Our mission is to become a worldwide reference for education in the field for all professionals involved in the process to disseminate knowledge & skills of Acute Cardiovascular Care.
Our mission is to promote excellence in clinical diagnosis, research, technical development, and education in cardiovascular imaging in Europe.
Our mission is to promote excellence in research, practice, education and policy in cardiovascular health, primary and secondary prevention.
Our mission is to reduce the burden of cardiovascular disease in Europe through percutaneous cardiovascular interventions.
Our mission is to improve the quality of life of the population by reducing the impact of cardiac rhythm disturbances and reduce sudden cardiac death.
Our mission is to improve quality of life and longevity, through better prevention, diagnosis and treatment of heart failure, including the establishment of networks for its management, education and research.
The ESC Working Groups' goal is to stimulate and disseminate scientific knowledge in different fields of cardiology.
The ESC Councils' goal is to share knowledge among medical professionals practising in specific cardiology domains.
OUR MISSION: TO REDUCE THE BURDEN OF CARDIOVASCULAR DISEASE
Joint consensus document of the European Society of Cardiology (ESC) Working Groups “Atherosclerosis & Vascular Biology” and “Thrombosis”
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Authors: C. Weber, E. Shantsila, M. Hristov, G. Caligiuri, T. Guzik, G. H. Heine, I. E. Hoefer, C. Monaco, K. Peter, E. Rainger, A. Siegbahn, S. Steffens, J. Wojta, G. Y. H. Lip
References: Thrombosis and Haemostasis; 0340-6245; doi:10.1160/TH16-02-0091; Ahead of Print: 2016-07-14
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Authors: Imo E. Hoefer, Sabine Steffens, Mika Ala-Korpela, Magnus Bäck, Lina Badimon, Marie-Luce Bochaton-Piallat, Chantal M. Boulanger, Giuseppina Caligiuri, Stefanie Dimmeler, Jesus Egido, Paul C. Evans, Tomasz Guzik, Brenda R. Kwak, Ulf Landmesser, Manuel Mayr, Claudia Monaco, Gerard Pasterkamp, Jose Tuñón, Christian Weber on behalf of the ESC Working Group Atherosclerosis and Vascular Biology.
Eur Heart J (2015) 36, 2635–2642 doi:10.1093/eurheartj/ehv236 First published online: 6 June 2015
Authors: Seppo Yla-Herttuala, Jacob Fog Bentzon, Mat Daemen, Erling Falk, Hector M. Garcia-Garcia, Joerg Herrmann, Imo Hoefer, Suvi Jauhiainen7, J.Wouter Jukema, Rob Krams, Brenda R. Kwak, Nikolaus Marx, Marek Naruszewicz, Andrew Newby, Gerard Pasterkamp, PatrickW.J.C. Serruys, Johannes Waltenberger, Christian Weber, and Lale Tokgozoglu, ESC Working Group of Atherosclerosis and Vascular Biology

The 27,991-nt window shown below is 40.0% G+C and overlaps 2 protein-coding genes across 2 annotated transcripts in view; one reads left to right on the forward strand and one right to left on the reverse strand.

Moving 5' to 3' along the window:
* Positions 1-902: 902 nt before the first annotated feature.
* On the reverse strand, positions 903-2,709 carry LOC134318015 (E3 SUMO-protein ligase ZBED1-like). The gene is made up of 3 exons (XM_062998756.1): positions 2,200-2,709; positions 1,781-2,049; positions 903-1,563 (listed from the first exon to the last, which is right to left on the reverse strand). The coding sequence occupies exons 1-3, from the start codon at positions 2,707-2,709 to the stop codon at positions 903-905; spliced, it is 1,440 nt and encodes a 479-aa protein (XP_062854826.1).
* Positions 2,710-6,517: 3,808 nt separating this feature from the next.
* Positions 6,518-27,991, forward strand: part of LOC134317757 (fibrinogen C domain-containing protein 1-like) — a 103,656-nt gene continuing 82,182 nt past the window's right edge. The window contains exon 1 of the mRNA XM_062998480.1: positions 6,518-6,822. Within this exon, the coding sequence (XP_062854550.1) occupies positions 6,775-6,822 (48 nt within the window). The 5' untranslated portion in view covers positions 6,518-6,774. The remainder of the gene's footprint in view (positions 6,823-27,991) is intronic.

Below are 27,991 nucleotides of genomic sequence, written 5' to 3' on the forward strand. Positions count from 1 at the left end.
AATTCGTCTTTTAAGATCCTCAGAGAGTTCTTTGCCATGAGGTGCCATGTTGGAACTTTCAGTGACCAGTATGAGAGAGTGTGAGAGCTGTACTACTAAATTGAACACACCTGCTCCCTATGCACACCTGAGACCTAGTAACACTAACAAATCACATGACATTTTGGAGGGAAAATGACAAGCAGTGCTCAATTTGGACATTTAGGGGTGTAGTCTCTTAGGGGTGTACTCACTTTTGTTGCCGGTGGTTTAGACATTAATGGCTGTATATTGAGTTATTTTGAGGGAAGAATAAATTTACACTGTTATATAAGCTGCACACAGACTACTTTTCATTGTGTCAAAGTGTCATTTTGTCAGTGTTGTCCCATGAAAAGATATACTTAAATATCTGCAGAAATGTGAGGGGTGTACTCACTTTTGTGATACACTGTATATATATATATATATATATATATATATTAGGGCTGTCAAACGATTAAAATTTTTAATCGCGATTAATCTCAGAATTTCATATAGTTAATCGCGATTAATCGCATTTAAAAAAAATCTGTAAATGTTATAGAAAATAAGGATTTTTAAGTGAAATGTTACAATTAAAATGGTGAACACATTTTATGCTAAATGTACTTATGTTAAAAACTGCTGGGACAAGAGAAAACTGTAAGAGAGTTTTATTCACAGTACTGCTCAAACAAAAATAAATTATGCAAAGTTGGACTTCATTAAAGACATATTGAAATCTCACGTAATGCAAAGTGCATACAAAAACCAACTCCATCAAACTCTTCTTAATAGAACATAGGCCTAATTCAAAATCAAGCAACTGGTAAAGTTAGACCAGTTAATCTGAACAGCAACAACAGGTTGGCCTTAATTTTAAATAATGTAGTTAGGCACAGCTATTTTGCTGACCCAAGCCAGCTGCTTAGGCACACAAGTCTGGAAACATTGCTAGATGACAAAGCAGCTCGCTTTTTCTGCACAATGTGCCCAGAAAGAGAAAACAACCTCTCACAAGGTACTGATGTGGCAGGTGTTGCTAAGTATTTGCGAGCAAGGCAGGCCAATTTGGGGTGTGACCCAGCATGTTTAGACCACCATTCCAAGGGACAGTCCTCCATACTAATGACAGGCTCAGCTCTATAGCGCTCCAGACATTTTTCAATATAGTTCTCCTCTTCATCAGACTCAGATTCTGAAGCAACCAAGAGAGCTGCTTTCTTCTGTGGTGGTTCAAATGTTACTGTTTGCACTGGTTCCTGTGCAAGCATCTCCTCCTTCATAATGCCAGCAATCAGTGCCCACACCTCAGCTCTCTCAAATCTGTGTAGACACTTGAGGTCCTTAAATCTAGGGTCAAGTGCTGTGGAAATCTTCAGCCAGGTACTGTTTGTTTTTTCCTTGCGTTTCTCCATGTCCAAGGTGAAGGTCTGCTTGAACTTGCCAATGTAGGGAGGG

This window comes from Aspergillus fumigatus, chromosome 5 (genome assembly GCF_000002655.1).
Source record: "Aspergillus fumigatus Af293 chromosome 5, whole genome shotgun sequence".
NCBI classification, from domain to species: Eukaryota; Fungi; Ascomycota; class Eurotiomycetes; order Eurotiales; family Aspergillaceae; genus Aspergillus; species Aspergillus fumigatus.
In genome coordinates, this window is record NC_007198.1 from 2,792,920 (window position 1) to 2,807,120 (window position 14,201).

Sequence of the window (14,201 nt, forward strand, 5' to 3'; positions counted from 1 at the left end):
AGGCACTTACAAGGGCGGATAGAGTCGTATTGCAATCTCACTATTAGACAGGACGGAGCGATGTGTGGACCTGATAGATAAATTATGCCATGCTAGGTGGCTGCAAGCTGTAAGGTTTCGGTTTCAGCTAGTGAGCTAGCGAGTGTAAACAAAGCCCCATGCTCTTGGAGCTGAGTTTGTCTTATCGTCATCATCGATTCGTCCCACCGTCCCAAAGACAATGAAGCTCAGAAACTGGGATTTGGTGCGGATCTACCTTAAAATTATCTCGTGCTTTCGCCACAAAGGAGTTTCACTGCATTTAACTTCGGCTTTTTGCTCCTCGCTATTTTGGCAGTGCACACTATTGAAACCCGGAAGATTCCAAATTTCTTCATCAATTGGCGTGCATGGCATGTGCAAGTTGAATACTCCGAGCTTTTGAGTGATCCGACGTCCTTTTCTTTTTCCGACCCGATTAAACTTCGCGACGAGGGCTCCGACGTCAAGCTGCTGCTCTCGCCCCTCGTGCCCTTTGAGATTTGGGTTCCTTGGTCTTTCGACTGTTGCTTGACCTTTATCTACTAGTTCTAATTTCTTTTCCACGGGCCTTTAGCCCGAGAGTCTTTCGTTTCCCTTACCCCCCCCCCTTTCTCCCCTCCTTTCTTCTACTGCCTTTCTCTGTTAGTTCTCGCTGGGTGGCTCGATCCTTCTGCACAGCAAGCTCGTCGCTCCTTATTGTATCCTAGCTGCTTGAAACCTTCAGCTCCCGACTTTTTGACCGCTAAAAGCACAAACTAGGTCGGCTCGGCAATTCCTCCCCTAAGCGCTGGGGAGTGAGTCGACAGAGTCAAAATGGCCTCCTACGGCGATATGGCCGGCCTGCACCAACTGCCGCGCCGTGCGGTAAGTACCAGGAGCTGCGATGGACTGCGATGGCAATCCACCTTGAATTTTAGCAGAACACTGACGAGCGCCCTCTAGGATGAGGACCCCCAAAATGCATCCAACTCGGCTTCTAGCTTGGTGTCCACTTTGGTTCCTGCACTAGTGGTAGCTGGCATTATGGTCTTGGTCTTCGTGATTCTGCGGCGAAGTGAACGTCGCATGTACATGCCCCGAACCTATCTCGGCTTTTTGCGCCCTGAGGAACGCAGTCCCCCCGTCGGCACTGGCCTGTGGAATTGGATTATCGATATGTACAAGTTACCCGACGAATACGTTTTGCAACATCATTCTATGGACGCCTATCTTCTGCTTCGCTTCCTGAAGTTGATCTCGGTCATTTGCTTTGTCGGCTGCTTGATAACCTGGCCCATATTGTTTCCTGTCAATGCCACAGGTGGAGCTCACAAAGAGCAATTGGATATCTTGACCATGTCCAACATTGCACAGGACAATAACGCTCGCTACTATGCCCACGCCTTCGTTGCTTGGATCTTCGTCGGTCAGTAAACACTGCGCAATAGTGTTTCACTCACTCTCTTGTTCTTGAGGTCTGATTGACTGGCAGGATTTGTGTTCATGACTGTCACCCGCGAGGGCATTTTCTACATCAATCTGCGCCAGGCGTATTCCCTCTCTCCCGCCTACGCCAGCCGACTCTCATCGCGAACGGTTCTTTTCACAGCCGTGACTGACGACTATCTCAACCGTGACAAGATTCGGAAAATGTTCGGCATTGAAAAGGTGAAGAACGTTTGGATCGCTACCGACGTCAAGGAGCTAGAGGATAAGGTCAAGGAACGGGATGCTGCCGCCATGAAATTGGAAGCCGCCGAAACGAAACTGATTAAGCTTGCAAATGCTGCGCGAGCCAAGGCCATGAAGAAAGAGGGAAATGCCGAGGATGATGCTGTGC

References: Eur Heart J (2013) doi: 10.1093/eurheartj/eht301 First published online: 21 August 2013
Position Paper of The European Society Of Cardiology Working Group on Atherosclerosis and Vascular Biology
Authors: S. Ylä-Herttuala, J. F. Bentzon, M. Daemen, E. Falk, H. M. Garcia-Garcia, J. Herrmann, I. Hoefer, J. W. Jukema, R. Krams, B. R. Kwak, N. Marx, M. Naruszewicz, A. Newby, G. Pasterkamp, P. W. J. C. Serruys, J. Waltenberger, C. Weber, L. Tokgözoglu
Reference: Thrombosis and Haemostasis 2011 106 DOI: 10.1160/TH10-12-0784 First Published online: 14 June 2011
Summary: Plaque rupture and subsequent thrombotic occlusion of the coronary artery account for as many as three-quarters of myocardial infarctions. The concept of plaque stabilisation emerged about 20 years ago to explain the discrepancy between the reduction of cardiovascular events in patients receiving lipid-lowering therapy and the small decrease seen in angiographic evaluation of atherosclerosis. Since then, the concept of a vulnerable plaque has received a lot of attention in basic and clinical research leading to a better understanding of the pathophysiology of the vulnerable plaque and acute coronary syndromes. From pathological and clinical observations, plaques that have recently ruptured have thin fibrous caps, large lipid cores, exhibit outward remodelling and invasion by vasa vasorum. Ruptured plaques are also focally inflamed and this may be a common denominator of the other pathological features. Plaques with similar characteristics, but which have not yet ruptured, are believed to be vulnerable to rupture. Experimental studies strongly support the validity of anti-inflammatory approaches to promote plaque stability. Unfortunately, reliable non-invasive methods for imaging and detection of such plaques are not yet readily available. There is a strong biological basis and supportive clinical evidence that low-density lipoprotein lowering with statins is useful for the stabilisation of vulnerable plaques. There is also some clinical evidence for the usefulness of antiplatelet agents, beta blockers and renin-angiotensin-aldosterone system inhibitors for plaque stabilisation. Determining the causes of plaque rupture and designing diagnostics and interventions to prevent them are urgent priorities for current basic and clinical research in the cardiovascular area.
Read the Press Release related to this position paperESC calls for research into vulnerable plaques: Widespread stabilisation of vulnerable plaque would dramatically reduce the need for invasive treatment
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